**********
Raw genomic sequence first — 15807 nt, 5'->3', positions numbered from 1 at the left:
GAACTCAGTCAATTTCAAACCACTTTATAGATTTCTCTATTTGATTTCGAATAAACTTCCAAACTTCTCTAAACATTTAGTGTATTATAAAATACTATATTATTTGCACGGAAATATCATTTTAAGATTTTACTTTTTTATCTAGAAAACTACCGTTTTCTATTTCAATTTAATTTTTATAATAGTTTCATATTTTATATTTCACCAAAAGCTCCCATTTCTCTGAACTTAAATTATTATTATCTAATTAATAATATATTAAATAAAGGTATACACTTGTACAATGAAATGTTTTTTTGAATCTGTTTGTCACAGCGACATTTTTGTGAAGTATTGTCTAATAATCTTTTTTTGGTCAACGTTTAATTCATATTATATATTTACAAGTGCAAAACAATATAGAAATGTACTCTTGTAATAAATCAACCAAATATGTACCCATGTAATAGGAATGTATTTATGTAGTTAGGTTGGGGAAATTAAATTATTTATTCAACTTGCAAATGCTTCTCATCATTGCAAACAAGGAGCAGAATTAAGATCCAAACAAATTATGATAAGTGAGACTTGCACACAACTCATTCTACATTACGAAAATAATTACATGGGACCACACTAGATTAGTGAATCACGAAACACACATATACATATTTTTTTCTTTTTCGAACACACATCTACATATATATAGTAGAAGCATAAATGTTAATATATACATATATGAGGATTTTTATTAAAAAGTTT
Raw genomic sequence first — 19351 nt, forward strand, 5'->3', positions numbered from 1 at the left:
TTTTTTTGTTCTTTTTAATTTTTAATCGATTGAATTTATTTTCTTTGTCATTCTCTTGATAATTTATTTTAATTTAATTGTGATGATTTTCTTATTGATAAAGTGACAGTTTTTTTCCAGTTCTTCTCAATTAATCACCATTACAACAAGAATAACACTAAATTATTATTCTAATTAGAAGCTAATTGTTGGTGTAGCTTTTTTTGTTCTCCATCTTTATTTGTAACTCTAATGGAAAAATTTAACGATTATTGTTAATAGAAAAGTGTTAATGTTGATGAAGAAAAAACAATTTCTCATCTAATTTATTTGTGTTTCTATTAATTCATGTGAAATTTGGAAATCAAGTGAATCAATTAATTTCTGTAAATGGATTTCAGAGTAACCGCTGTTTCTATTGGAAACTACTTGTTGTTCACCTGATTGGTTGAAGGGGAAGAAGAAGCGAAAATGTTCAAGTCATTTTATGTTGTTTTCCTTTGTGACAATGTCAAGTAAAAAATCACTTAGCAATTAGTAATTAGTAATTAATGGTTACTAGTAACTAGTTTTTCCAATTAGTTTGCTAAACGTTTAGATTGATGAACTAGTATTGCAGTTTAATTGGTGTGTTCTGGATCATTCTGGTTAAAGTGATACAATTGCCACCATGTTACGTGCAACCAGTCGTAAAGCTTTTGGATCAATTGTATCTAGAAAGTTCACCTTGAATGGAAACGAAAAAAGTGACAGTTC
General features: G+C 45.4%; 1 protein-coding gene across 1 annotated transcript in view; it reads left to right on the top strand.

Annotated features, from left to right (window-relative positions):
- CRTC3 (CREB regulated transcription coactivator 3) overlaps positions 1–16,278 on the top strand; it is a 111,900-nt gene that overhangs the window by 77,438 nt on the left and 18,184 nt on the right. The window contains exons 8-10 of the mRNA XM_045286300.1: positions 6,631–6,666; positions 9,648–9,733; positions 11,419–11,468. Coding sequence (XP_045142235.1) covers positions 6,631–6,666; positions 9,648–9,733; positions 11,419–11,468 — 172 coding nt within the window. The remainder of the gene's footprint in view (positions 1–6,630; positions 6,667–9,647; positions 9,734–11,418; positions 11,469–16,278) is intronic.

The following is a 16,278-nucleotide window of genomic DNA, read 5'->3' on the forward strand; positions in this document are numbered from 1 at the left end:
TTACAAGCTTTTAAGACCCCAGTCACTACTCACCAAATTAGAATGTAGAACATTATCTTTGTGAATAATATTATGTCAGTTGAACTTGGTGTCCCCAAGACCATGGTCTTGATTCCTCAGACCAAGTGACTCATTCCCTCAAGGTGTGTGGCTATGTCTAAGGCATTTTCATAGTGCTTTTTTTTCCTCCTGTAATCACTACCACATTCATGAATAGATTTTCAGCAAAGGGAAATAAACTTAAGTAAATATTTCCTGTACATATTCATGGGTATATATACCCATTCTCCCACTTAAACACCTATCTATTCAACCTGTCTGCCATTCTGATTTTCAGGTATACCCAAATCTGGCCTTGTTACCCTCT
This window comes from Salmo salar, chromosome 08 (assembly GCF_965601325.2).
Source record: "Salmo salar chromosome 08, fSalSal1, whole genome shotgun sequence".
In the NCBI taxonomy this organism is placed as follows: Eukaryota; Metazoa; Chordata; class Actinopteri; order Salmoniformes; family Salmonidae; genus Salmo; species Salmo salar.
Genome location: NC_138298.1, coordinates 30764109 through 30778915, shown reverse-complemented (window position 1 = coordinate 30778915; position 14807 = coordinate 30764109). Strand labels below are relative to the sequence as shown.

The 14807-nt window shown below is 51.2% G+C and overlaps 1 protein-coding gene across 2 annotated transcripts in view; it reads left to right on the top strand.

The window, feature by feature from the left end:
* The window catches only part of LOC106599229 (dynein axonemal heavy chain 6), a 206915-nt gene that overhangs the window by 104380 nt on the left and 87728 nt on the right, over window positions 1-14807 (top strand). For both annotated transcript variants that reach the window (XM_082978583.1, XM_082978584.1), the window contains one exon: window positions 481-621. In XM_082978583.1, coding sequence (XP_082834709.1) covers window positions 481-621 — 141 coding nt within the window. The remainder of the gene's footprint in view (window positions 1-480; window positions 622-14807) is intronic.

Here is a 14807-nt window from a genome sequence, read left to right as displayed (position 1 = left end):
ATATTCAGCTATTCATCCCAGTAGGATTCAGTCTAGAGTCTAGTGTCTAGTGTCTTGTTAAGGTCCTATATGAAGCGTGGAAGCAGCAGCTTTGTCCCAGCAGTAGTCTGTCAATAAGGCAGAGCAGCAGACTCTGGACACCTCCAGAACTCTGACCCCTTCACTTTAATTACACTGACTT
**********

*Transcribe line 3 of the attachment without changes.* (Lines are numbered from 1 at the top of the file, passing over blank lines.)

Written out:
Raw genomic sequence first — 19351 nt, forward strand, 5'->3', positions numbered from 1 at the left: